Duterte: ‘Bikoy’ a Trillanes, Otso Diretso creation
DAVAO CITY, DAVAO DEL SUR, Philippines — President Rodrigo Duterte on Friday said the hooded man in the videos who had linked members of his family and their associates to the illegal drug trade was a creation of Sen. Antonio Trillanes IV and the Otso Diretso opposition coalition.
Speaking at the campaign rally of Hugpong ng Pagbabago on Friday night, the President said that the man identified in the “True Narcolist” videos as Bikoy and the whistleblower who came forward to claim he was the hooded man were two different persons.
The President said Peter Joemel “Bikoy” Advincula, who sought the legal assistance of the Integrated Bar of the Philippines (IBP) when he surfaced on Monday, was a Bicolano while the Bikoy in the videos was a Maranao.
“Actually, that Bikoy is a creation of Magdalo and Otso Diretso. It’s the production of Trillanes,” the President said.
“The Bikoy whose face was covered in the videos was not the same Bikoy who came forward because the latter was a Bicolano, while the Bikoy in the videos spoke with the accent of my Maranao relatives,” he added.
IBP legal aid
Although the Maranaos came mainly from Marawi City and the Lanao provinces, the President said they “are already all over the country, including Luzon.”
The President even mimicked the accent of the Maranaos, saying that was how the Bikoy in the videos sounded.
Bikoy alleged in the videos that members of the President’s family and their associates received millions of pesos in bank deposits from a drug syndicate.
On Monday, Advincula said he had asked the IBP legal aid center for help in preparing an affidavit and filing charges against the people he had linked to the narcotics trade, including the President’s son Paolo Duterte, son-in-law Manases Carpio and former special aide Christopher Lawrence “Bong” Go.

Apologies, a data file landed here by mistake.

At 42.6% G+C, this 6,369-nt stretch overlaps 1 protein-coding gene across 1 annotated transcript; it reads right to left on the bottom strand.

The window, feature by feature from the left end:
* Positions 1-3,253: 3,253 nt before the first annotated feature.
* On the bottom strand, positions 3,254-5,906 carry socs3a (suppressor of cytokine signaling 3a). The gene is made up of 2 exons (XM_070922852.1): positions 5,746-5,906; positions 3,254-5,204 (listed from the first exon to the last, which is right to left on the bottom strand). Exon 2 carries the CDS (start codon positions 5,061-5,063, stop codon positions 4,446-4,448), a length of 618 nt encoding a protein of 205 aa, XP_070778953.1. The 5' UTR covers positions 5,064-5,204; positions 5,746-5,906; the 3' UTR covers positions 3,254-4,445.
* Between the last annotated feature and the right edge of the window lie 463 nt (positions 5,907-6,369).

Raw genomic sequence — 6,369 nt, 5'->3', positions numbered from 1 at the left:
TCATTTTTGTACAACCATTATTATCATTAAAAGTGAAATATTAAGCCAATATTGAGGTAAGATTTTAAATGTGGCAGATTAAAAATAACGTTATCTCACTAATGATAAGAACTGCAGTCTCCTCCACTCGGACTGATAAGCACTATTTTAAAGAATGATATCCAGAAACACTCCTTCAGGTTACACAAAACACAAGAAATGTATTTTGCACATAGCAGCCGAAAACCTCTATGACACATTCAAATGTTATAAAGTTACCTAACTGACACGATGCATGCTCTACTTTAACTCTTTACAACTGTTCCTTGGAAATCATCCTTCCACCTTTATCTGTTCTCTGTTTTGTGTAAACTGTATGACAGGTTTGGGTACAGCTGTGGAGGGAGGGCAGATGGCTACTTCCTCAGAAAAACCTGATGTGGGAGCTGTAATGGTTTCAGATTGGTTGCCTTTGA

Paolo Duterte and Go have vehemently denied the allegations.
Advincula said he decided to go public because he had received threats to his life.
The Philippine National Police on Friday launched a manhunt for Advincula after warrants for his arrest were issued by the courts in La Trinidad, Benguet province, and Baguio City for alleged estafa and large-scale illegal recruitment.
Malacañang had tried to link the Bikoy videos to an alleged destabilization plot against Mr. Duterte.
Presidential spokesperson Salvador Panelo on Tuesday said the videos were part of a plan to discredit the administration and promote the Otso Diretso senatorial candidates in Monday’s midterm elections.
Panelo said Advincula was merely a “pawn” in a “black propaganda” and that investigators were looking into the identities of the people who were operating behind the whistleblower.
Justice Secretary Menardo Guevarra on Tuesday warned Advincula that he face criminal charges if he could not prove his allegations.
Trillanes has denied involvement in the videos, saying there was no need to discredit the Duterte administration because the President already had blood in his hands for the deaths of thousands of Filipinos in his war on drugs, cursed God and invented allegations against his critics.
Advincula has said he is not involved with any of the members of the opposition, but senators have questioned his credibility.
Sen. Panfilo Lacson on Friday disclosed that Advincula used to work for police officers who wanted to be “under the good graces” of the Duterte administration.
He urged the PNP to dig deeper into Advincula’s police connections.
Senate President Vicente Sotto III also disclosed that Advincula got in touch with his office in December 2016 and offered information that would link former President Benigno Aquino III, former Interior Secretary Mar Roxas, Sen. Leila de Lima and former Agriculture Secretary Proceso Alcala to the illegal drug trade. —With a report from Leila B. Salaverria
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